Over the course of the last year, the Jewish people have been tested a great deal, both as individuals and as a nation. While we have many blessings and remarkable achievements, we are rarely without stress, challenges and unpredictability. Our lives can be a rollercoaster with the wanton violence that has claimed so many Israeli victims, the apparent capitulation to Iran’s nuclear weapons aspirations and regional hegemonic goals, global threats of Islamic terrorism, the rise in virulent anti-Semitism, and the spreading BDS campaign. To these are added the all-too numerous challenges and tragedies in our own communities.
As a people of compassion who are commanded to choose life, we instinctively respond to these developments with our hearts and souls. Much of the Jewish family responds and mobilizes to help one another, working together to solve each crisis whether on a global or personal level. We live by the mantra “kol Yisrael arevim” (“all of Israel is responsible for one another”), because our caring and compassion for one another is the key to our survival. Unity has been the one pre-condition for every miracle and great event we experienced throughout history—from Mount Sinai to the rescue of Soviet, Ethiopian, Yemeni, Iraqi and Syrian Jewry.
While this unique sense of areyvut—responsibility to one another, and commitment to achdut (unity) continue to define us, we must come to terms that we are not quite as united as we should be. Countless opportunities are and have been missed due to mistrust of the other or baseless hatred. So many responsibilities were not met because our energies and resources were squandered. The bottom line is that all Jews need to be assured of our support in their times of need, as well as our respect and support at all times.
One way to reverse this trend and promote Jewish unity is through education. In addition to promoting understanding through the acquisition of knowledge, education creates opportunities for those who may not normally have the occasion to associate with one another to do so. Bonds form and Jewish unity grows. Barriers break down as shared aspirations, interests and feelings are identified.
There are Jewish communities here and abroad that lack basic Jewish educational resources. Those of us who have benefited from strong educational opportunities must do everything in our power to ensure that all of our brothers and sisters both see the value of education, and make it a collective priority to provide the highest possible level of educational experiences for every member of their communities.
From our earliest days, universal education was seen as a primary collective responsibility. When communities were organized, the first obligation was a school. But unlike the Greeks and other advanced societies at the time, where education was often restricted to the wealthy, the education of every Jewish youth was seen as a communal obligation.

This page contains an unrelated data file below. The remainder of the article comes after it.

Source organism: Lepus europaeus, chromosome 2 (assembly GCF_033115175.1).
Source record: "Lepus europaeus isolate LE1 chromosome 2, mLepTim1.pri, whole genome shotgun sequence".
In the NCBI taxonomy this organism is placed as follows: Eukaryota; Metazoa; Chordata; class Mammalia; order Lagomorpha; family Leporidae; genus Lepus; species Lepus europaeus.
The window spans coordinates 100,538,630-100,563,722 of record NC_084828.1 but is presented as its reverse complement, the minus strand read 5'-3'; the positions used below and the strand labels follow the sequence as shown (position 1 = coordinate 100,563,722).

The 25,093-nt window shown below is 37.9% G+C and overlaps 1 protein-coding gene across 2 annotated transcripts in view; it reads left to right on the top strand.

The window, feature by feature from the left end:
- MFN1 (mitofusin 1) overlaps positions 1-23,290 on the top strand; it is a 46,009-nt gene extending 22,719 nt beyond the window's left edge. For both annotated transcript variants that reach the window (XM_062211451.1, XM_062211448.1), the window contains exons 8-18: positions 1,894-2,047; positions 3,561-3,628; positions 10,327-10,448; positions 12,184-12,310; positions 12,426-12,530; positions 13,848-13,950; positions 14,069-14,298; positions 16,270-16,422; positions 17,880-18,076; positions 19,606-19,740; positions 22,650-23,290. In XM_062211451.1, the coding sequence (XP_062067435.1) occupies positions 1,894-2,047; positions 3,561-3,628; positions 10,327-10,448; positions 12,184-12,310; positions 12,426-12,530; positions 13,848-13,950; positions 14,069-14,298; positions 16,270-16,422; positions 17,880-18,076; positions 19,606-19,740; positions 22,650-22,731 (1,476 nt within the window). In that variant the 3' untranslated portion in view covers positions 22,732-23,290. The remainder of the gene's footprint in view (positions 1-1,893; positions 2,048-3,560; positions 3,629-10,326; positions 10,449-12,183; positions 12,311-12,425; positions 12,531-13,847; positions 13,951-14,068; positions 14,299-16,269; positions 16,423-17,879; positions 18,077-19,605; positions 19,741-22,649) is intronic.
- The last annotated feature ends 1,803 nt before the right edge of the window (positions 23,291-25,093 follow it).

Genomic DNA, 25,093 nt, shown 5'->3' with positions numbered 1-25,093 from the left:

When we empower individuals who would otherwise have been left on the sidelines by ensuring access to knowledge and opportunities, we are contributing to a process that strengthens our entire people. I joined the board of the American Friends of Jerusalem College of Technology (JCT) years ago for this very reason.
Working with JCT, an institution that provides a framework of educational support and professional training in a Torah-rich environment, allows all those involved to make a difference on the individual, familial and societal levels simultaneously. This sets an example regarding the kind of impact we can all make on the world with the right partners and motivation, guided by our mesorah (heritage). As a leading institution in the field of higher education in Israel, JCT is at the forefront of providing an education to often-ignored segments of the Israeli population, including haredi and Ethiopian Israelis, religious women and others.
By providing them with serious opportunities for personal and academic growth, we are not only shaping their careers but securing the futures of their entire families, and, in turn, enhancing the future of the Jewish people.
I saw this very dramatically in Israel and recently at an event in NYC that showcased hi-tech startups established by haredi men and women. It was exhilarating to hear their personal accounts and the tribute they paid to “secular” Israeli mentors and partners. It is happening much more than is realized and will prove to benefit all of am Yisrael. JCT is the perfect institution to be at the forefront of this important development.
Unfortunately, the roller coaster will continue to roll on. Thankfully, we will continue to come to each other’s aid as an “am echad b’lev echad” (one people with one heart). However, until we view the current lack of educational opportunities for many as a national emergency, and place the resolution of this complex problem among the top priorities, we will continue to be lacking as a nation.
Malcolm Hoenlein is executive vice chairman/CEO of the Conference of Presidents of Major American Jewish Organizations.
By Malcolm Hoenlein